Large-scale analysis of live cells

Large-scale analysis of live cells

Obtaining quantitative data from large-scale experiments of live cells is of great importance for understanding molecular and cellular processes such as basic cellular processes in bacterial cells, and for design of personalized treatments based on cancer stem cells from patients. Live-cell experiments carried out using automated imaging systems often produce massive amounts of data containing far more information than can be digested by a human observer. A recurring task in many experiments is the tracking of large numbers of cells or particles and the analysis of their spatiotemporal behavior. The importance of using computer vision-based methods to accomplish this task is well recognized, but in practice investigators often encounter obstacles due to the lack of user-friendly software and infrastructure in terms computing resources and data storage.


Optimizing software parameters for a new application usually requires knowledge of the underlying algorithms, making automated image processing far from routine. Instead, investigators often fall back to traditional manual data analysis, which is tedious, may bias data, and can limit an experiment’s value. However, manual input from an investigator is of high value for the optimization of automated approaches. The aim of this project is to maximize the use of the investigators’ biological knowledge to develop a flexible automated high-throughput tracking system that takes full advantage of computational resources and storage. The goal is to reduce time and algorithmic insight required by the investigator.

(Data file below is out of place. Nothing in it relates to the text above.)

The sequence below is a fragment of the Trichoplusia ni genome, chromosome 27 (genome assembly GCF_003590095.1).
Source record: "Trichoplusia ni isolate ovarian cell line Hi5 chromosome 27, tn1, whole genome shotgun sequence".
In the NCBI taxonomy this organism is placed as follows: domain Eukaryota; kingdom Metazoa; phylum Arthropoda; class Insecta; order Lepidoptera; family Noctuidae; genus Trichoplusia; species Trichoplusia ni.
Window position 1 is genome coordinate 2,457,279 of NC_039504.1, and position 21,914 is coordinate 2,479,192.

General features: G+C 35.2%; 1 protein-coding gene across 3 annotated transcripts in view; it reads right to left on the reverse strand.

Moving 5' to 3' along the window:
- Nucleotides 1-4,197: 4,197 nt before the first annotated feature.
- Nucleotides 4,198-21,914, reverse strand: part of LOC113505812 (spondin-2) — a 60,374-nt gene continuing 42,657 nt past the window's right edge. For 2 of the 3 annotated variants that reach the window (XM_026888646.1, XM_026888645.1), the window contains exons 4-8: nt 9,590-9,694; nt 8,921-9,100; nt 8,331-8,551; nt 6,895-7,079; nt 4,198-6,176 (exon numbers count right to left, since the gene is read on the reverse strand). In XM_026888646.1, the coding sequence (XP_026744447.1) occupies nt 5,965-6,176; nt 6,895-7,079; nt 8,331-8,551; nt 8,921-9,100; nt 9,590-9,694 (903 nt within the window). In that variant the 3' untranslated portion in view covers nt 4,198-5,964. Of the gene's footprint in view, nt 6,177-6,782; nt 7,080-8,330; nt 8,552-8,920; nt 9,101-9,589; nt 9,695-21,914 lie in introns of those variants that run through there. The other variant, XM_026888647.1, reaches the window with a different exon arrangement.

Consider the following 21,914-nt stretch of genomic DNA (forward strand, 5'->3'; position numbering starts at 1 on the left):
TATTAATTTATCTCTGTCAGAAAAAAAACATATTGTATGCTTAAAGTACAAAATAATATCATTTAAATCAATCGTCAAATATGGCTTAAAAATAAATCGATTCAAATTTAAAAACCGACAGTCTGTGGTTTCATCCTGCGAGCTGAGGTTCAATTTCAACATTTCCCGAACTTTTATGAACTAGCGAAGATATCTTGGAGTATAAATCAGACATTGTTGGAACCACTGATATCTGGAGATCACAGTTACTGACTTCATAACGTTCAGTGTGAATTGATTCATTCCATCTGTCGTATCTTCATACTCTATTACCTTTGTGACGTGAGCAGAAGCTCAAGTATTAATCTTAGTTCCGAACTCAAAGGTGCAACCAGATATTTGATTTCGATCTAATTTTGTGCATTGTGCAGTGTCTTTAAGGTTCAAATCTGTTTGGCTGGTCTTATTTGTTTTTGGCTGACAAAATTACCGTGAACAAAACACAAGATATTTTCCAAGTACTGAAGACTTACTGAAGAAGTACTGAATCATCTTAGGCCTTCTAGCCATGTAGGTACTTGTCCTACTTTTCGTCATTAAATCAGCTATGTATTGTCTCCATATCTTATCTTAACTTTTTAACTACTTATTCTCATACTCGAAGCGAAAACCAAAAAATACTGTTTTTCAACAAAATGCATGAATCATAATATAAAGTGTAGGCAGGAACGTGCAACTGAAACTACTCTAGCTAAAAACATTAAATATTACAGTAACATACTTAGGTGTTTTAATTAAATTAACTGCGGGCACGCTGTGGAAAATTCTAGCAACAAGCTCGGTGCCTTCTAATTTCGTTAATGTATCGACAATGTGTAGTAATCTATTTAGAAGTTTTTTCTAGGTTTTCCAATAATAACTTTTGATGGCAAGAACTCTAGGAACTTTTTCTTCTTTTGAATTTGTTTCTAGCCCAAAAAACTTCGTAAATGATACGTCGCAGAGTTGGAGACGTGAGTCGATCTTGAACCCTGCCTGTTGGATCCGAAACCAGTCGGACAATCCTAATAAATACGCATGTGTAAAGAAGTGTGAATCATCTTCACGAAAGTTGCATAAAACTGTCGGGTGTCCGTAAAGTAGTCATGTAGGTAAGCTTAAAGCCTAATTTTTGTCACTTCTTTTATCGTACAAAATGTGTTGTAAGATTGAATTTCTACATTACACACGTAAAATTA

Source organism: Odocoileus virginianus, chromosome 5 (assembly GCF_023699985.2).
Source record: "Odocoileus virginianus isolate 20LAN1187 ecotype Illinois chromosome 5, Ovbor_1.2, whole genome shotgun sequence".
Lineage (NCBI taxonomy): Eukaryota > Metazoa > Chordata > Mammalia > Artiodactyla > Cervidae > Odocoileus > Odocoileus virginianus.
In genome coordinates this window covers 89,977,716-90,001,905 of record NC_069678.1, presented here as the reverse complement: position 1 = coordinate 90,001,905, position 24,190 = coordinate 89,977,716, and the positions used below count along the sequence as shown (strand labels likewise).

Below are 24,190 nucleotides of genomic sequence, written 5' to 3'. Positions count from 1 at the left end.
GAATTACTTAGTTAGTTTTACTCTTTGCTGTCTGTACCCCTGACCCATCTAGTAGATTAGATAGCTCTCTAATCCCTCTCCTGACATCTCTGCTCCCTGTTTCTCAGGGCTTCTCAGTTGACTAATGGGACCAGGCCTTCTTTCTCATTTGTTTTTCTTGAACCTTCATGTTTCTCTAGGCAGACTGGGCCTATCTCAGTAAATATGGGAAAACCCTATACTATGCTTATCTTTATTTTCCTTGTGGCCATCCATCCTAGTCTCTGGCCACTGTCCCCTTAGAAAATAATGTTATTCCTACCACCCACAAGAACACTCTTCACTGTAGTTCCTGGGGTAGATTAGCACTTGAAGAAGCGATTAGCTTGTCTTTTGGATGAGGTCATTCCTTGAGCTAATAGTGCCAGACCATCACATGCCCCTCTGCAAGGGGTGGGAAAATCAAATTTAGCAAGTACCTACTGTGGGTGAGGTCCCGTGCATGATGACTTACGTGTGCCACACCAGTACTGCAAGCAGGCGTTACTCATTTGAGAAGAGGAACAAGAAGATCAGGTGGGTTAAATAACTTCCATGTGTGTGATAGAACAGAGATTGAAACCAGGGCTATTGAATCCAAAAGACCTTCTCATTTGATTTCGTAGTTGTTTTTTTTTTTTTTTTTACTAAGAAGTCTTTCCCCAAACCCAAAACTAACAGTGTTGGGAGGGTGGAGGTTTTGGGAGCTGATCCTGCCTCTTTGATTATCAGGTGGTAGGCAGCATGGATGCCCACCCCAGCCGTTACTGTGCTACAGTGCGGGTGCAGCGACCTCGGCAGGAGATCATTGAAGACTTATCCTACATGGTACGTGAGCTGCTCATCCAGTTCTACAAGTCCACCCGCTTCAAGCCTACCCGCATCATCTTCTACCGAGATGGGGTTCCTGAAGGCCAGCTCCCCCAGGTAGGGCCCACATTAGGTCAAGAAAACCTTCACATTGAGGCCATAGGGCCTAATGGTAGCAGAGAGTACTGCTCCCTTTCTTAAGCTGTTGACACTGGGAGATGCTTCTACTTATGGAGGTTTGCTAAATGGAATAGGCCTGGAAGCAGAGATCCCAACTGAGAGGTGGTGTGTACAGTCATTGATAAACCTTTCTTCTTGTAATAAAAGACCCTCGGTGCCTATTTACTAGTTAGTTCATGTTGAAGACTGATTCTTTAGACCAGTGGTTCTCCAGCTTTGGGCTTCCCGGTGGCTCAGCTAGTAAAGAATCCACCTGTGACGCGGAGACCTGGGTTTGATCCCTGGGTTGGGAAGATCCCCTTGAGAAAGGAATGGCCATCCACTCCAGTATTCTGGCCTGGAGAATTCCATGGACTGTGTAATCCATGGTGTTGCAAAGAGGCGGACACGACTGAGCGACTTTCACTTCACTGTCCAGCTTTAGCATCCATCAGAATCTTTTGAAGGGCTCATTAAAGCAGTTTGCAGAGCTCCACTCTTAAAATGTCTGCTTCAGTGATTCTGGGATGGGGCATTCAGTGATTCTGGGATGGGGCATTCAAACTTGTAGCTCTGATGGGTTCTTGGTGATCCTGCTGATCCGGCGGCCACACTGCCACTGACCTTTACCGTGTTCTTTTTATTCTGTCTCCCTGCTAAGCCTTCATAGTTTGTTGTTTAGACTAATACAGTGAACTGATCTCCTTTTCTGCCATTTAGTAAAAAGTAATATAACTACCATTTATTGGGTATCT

To improve parameter optimization in large-scale tracking experiments we combine existing and novel algorithms. We use the investigators’ visual/manual feedback as input for machine learning approaches to parameter optimization in an iterative process, with strong focus on image segmentation, which is a prerequisite for accurate object tracking. During the progress of the project, deep convolutional networks have proven to be very powerful for this type of tasks, and our research focuses on smart network designs, maximizing the use of manually curated training data, data augmentation, and pre-filtering techniques.

Research group

PI:Prof. Carolina Wählby
Div. of Visual Information and Interaction, Dept. Information Technology, Uppsala University
S.K. Sadanandan and O. Ishaq
Div. of Visual Information and Interaction, Dept. Information Technology, Uppsala University
Ö. Baltekin, A. Boucharin, and J. Elf
Dept. of Cell and Molecular Biology, Computational and Systems Biology, Uppsala University
K. E. G. Magnusson and J. Jaldén
ACCESS Linnaeus Centre, KTH Royal Institute of Technology

Links and references

S.K. Sadanandan, Ö. Baltekin, K.E.G. Magnusson, A. Boucharin, P. Ranefall, J. Jaldén, J. Elf, and C. Wählby
Segmentation and track-analysis in time-lapse imaging of bacteria
IEEE Journal of Selected Topics in Signal Processing, October 15, 2015, 10(1):174-184

S.K. Sadanandan and C. Wählby
Feature Augmented Deep Neural Networks for Segmentation of Cells
Submitted, May 2016

O. Ishaq, S.K. Sadnandan, C, Wählby
Deep Fish: Deep Learning-based Classification of Zebrafish Deformation For High-throughput Screening
Submitted, June 2016.